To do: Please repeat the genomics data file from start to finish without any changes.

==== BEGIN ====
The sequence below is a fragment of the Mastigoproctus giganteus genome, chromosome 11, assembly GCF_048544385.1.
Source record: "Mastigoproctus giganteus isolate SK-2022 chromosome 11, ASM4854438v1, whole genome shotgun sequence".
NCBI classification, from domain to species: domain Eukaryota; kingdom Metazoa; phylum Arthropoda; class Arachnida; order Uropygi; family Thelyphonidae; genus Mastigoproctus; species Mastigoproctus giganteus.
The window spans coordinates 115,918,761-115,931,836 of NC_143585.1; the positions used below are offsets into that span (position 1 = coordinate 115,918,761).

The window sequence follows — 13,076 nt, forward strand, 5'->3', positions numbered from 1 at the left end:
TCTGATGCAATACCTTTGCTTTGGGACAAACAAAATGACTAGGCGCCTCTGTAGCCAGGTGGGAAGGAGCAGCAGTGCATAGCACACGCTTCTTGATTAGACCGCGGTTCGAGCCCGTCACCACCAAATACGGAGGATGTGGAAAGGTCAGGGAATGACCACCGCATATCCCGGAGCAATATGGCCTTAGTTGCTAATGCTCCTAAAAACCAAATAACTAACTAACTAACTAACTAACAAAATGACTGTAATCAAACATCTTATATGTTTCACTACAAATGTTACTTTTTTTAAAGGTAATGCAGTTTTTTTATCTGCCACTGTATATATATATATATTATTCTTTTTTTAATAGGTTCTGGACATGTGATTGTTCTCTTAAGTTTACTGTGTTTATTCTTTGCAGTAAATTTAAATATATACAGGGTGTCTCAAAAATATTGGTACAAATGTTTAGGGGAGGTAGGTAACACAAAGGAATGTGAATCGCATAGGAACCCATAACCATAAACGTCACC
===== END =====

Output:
The sequence below is a fragment of the Mastigoproctus giganteus genome, chromosome 11, assembly GCF_048544385.1.
Source record: "Mastigoproctus giganteus isolate SK-2022 chromosome 11, ASM4854438v1, whole genome shotgun sequence".
NCBI classification, from domain to species: domain Eukaryota; kingdom Metazoa; phylum Arthropoda; class Arachnida; order Uropygi; family Thelyphonidae; genus Mastigoproctus; species Mastigoproctus giganteus.
The window spans coordinates 115,918,761-115,931,836 of NC_143585.1; the positions used below are offsets into that span (position 1 = coordinate 115,918,761).

The window sequence follows — 13,076 nt, forward strand, 5'->3', positions numbered from 1 at the left end:
TCTGATGCAATACCTTTGCTTTGGGACAAACAAAATGACTAGGCGCCTCTGTAGCCAGGTGGGAAGGAGCAGCAGTGCATAGCACACGCTTCTTGATTAGACCGCGGTTCGAGCCCGTCACCACCAAATACGGAGGATGTGGAAAGGTCAGGGAATGACCACCGCATATCCCGGAGCAATATGGCCTTAGTTGCTAATGCTCCTAAAAACCAAATAACTAACTAACTAACTAACTAACAAAATGACTGTAATCAAACATCTTATATGTTTCACTACAAATGTTACTTTTTTTAAAGGTAATGCAGTTTTTTTATCTGCCACTGTATATATATATATATTATTCTTTTTTTAATAGGTTCTGGACATGTGATTGTTCTCTTAAGTTTACTGTGTTTATTCTTTGCAGTAAATTTAAATATATACAGGGTGTCTCAAAAATATTGGTACAAATGTTTAGGGGAGGTAGGTAACACAAAGGAATGTGAATCGCATAGGAACCCATAACCATAAACGTCACC